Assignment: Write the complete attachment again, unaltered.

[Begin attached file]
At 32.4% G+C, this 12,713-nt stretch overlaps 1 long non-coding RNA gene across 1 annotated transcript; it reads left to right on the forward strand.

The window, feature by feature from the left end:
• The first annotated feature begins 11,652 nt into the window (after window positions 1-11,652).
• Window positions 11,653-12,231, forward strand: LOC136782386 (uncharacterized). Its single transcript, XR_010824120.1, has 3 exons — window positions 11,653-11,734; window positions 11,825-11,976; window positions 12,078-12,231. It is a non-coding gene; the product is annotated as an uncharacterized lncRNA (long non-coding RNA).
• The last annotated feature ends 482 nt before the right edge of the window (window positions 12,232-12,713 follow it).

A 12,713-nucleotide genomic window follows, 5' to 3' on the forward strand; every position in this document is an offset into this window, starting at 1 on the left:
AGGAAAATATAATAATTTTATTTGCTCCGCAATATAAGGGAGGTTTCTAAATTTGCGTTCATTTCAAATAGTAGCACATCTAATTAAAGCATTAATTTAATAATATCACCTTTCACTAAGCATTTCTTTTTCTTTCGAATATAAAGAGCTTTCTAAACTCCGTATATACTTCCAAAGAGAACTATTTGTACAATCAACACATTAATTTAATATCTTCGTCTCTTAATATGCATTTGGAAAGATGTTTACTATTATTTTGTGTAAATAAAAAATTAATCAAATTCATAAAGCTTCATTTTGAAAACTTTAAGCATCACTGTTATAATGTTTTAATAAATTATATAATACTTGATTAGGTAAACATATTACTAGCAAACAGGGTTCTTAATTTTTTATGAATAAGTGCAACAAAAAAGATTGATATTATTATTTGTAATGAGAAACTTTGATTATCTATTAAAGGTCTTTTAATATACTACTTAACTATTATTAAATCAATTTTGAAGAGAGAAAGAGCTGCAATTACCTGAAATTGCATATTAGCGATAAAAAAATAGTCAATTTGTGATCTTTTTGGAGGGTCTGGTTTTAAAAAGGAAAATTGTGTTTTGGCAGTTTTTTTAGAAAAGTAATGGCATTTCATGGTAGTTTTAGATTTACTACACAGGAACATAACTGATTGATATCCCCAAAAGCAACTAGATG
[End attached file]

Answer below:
At 32.4% G+C, this 12,713-nt stretch overlaps 1 long non-coding RNA gene across 1 annotated transcript; it reads left to right on the forward strand.

The window, feature by feature from the left end:
• The first annotated feature begins 11,652 nt into the window (after window positions 1-11,652).
• Window positions 11,653-12,231, forward strand: LOC136782386 (uncharacterized). Its single transcript, XR_010824120.1, has 3 exons — window positions 11,653-11,734; window positions 11,825-11,976; window positions 12,078-12,231. It is a non-coding gene; the product is annotated as an uncharacterized lncRNA (long non-coding RNA).
• The last annotated feature ends 482 nt before the right edge of the window (window positions 12,232-12,713 follow it).

A 12,713-nucleotide genomic window follows, 5' to 3' on the forward strand; every position in this document is an offset into this window, starting at 1 on the left:
AGGAAAATATAATAATTTTATTTGCTCCGCAATATAAGGGAGGTTTCTAAATTTGCGTTCATTTCAAATAGTAGCACATCTAATTAAAGCATTAATTTAATAATATCACCTTTCACTAAGCATTTCTTTTTCTTTCGAATATAAAGAGCTTTCTAAACTCCGTATATACTTCCAAAGAGAACTATTTGTACAATCAACACATTAATTTAATATCTTCGTCTCTTAATATGCATTTGGAAAGATGTTTACTATTATTTTGTGTAAATAAAAAATTAATCAAATTCATAAAGCTTCATTTTGAAAACTTTAAGCATCACTGTTATAATGTTTTAATAAATTATATAATACTTGATTAGGTAAACATATTACTAGCAAACAGGGTTCTTAATTTTTTATGAATAAGTGCAACAAAAAAGATTGATATTATTATTTGTAATGAGAAACTTTGATTATCTATTAAAGGTCTTTTAATATACTACTTAACTATTATTAAATCAATTTTGAAGAGAGAAAGAGCTGCAATTACCTGAAATTGCATATTAGCGATAAAAAAATAGTCAATTTGTGATCTTTTTGGAGGGTCTGGTTTTAAAAAGGAAAATTGTGTTTTGGCAGTTTTTTTAGAAAAGTAATGGCATTTCATGGTAGTTTTAGATTTACTACACAGGAACATAACTGATTGATATCCCCAAAAGCAACTAGATG